Nancy, Pastor Rick and Sister Mary spar over how best to offer compassion in "What Saved Grace?"
|"What Saved Grace?" will be published as an|
ebook via Smashwords in March 2013.
This is an excerpt of a chapter of "What Saved Grace?" It's a short novel about the beauty and complexity of compassion. I published it as an ebook via Smashwords on March 23, 2013.
View excerpts and purchase "What Saved Grace?" here.
View excerpts and purchase "What Saved Grace?" here.
Pastor Rick raised his hand to speak and was recognized by the Interfaith Food Pantry Committee chair.
He reasoned with the Committee. “It looks like we've all been taken advantage of again. I know that seems frustrating. But it doesn’t sound like this woman was trying to milk the system or circumvent our intended policy. It sounds like she just needed food for her family and presented the same story at each pantry. Each of us felt right about giving it to her. I'll tell you, the folks at First Wesleyan aren’t too concerned about a person or family slipping through our policy a time or two.”
A few agreeable murmurs filtered through the room.
He continued. “We started our food pantry, frankly, to help folks like the one just described. It’s not very likely we’ll turn anybody away the first time or two they come to us seeking food. Giving some groceries is one way for us to share the Gospel and try to connect folks to the ministries of the church. We’ll certainly begin to raise some questions if someone perpetually works the food pantries without getting involved in our congregation or programs. But it seems we need to make some allowance for the difference between what this woman has done and those who are just working the system.”
Nancy responded tartly. “I'm not sure we have the luxury of picking and choosing whom we let take advantage of us. If all the pantries start making exceptions and letting folks slide through, as you suggest, we may all be overwhelmed. On the other hand, if we all do a proper intake and explain the food pantry policy the first time at the first pantry, theoretically, we will be able to assist more people without incurring more cost.”
Sister Mary, taking in all she silently could, interrupted. “I'm not interested in what we might be able theoretically to do.”
She rose to her feet and the chair recognized her.
Sister Mary launched a pointed response. “Assisting the poor people of this neighborhood is not about doing proper intakes and tightening policies and theorizing about how many we can assist. The fact is, when a person shows up at our doors for food there’s more at stake than whether or not a policy is going to be upheld or ignored, or,” she said, turning to Pastor Rick with a wink, “whether or not the person gets a good dose of the Gospel on the side.”
Pastor Rick smiled and nodded nervously.
“We've got to consider the person at the door is Jesus in disguise,” she declared. “And we've got to ask ourselves in our hearts, how we should best respond to this particular person and help change their situation. I'm not sure this policy of ‘one family, one pantry, once a month’ helps us do that. And I'm not sure we've really helped a family by just giving a half a week’s supply of groceries and an earful of the Gospel.”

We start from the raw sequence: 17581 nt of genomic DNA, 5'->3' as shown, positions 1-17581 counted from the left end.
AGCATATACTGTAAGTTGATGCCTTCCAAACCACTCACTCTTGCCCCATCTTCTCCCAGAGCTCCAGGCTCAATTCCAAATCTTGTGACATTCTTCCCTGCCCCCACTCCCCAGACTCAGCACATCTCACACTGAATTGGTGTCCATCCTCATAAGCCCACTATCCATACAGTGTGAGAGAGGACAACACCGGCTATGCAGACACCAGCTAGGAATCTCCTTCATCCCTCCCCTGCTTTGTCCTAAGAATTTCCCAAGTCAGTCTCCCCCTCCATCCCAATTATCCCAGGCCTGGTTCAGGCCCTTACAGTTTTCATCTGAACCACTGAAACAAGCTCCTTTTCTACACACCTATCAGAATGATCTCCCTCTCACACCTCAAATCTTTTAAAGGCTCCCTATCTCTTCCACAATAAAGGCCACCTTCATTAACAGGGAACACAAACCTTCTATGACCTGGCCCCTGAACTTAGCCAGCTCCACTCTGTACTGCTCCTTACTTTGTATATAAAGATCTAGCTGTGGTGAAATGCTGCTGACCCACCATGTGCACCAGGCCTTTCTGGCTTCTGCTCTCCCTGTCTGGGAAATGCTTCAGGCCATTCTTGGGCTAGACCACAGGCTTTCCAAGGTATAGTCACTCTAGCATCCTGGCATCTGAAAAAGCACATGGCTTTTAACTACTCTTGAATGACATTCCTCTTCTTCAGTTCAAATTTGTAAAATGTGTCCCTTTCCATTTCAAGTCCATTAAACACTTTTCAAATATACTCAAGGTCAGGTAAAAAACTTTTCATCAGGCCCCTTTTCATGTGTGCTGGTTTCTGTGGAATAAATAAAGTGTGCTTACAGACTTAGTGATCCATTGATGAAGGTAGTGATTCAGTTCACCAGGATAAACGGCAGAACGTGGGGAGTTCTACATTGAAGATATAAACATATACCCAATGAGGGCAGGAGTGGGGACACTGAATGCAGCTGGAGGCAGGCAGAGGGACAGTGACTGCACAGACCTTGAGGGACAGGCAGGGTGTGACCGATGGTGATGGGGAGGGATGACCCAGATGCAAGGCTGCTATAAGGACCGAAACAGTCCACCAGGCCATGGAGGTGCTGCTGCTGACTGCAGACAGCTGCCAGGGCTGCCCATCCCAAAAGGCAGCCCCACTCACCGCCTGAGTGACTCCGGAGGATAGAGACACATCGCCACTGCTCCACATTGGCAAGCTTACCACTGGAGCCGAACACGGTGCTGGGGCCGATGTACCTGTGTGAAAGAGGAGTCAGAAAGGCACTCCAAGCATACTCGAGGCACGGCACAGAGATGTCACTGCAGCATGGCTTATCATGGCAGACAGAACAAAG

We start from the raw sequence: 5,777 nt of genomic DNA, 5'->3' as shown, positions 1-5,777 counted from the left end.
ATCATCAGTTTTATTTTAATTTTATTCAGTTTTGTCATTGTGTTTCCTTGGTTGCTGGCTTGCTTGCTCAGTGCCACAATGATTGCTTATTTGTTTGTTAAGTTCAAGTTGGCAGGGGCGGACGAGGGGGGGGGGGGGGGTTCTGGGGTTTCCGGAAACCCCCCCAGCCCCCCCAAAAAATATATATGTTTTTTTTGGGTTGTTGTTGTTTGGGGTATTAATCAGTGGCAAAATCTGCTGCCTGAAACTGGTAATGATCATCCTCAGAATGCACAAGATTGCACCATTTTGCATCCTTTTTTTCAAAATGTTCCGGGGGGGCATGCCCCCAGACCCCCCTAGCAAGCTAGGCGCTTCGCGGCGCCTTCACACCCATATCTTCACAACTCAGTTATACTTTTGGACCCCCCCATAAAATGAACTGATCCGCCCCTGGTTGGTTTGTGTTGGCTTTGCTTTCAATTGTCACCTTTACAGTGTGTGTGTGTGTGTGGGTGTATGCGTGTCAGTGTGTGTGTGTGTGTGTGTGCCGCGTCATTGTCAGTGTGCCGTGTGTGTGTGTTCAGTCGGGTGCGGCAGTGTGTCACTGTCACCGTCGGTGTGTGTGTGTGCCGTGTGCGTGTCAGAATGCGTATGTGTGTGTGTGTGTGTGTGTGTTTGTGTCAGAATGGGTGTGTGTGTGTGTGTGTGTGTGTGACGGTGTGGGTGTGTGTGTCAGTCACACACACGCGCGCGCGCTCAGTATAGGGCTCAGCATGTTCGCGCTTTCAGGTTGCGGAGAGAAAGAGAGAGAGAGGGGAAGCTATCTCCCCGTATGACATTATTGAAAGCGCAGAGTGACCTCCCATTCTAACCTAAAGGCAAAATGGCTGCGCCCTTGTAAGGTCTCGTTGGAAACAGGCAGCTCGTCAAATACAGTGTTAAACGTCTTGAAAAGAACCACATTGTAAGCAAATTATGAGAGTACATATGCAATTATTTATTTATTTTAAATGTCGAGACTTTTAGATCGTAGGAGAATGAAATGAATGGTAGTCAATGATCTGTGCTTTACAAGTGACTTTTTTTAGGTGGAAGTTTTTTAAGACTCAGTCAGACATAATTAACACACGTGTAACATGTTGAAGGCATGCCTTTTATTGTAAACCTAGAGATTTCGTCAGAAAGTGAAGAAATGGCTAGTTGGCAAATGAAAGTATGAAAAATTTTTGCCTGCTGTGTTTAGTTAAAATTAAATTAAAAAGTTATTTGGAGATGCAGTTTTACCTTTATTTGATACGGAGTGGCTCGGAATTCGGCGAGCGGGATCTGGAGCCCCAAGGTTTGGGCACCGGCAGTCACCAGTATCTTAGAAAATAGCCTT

Sister Mary’s comments lingered in the air with a biting sting, even if they also had the ring of truth. No one had an immediate response to her little diatribe, which seemed to be directed at the Third Presbyterian volunteer as well as Pastor Rick.
As she sat down, Sister Mary tried to moderate what she’d said. “I'm not saying I know what to do, or that what each of us is trying to do is not good or not important. Lord knows, we’re all trying to be faithful to our neighbors and to our God. But once you’ve come close enough and spent time to know the hell on earth some of our neighbors routinely endure—as I'm sure most of us have—it just seems like we can make a more careful response.”
Seated now, she paused and then turned in her chair to look into the eyes of the Committee members. She spoke more reflectively. “Compassion’s not as simple as it seems, is it? Sometimes it feels good to offer what you have. Other times it seems like you can’t do enough. And then there are times folks just baffle you with their ability to work the system and manipulate. Compassion can be complicated. It’s not cut and dried. Sometimes it's hard.”
She sighed and then added in a falling voice, “I just try to keep in mind that most folks we see are victims of poverty and caught in a hurtful system as much as anything else. I hope this group keeps that in mind. And I hope, someday, we’ll work together to try to make a bigger impact together on the nutrition and food issues our neighbors face.”
"What Saved Grace?" walks with a struggling young family as they navigate the crosscurrents of compassion in their new urban neighborhood. It explores the heart-warming and gut-wrenching impacts of varieties of well-intentioned help in the lives of Theo and Grace. This story will change the way you view compassion. I will announce its publication as an ebook here, via twitter (@indybikehiker), on Facebook, and at my Smashwords author page.
John Franklin Hay
Indianapolis, Indiana, USA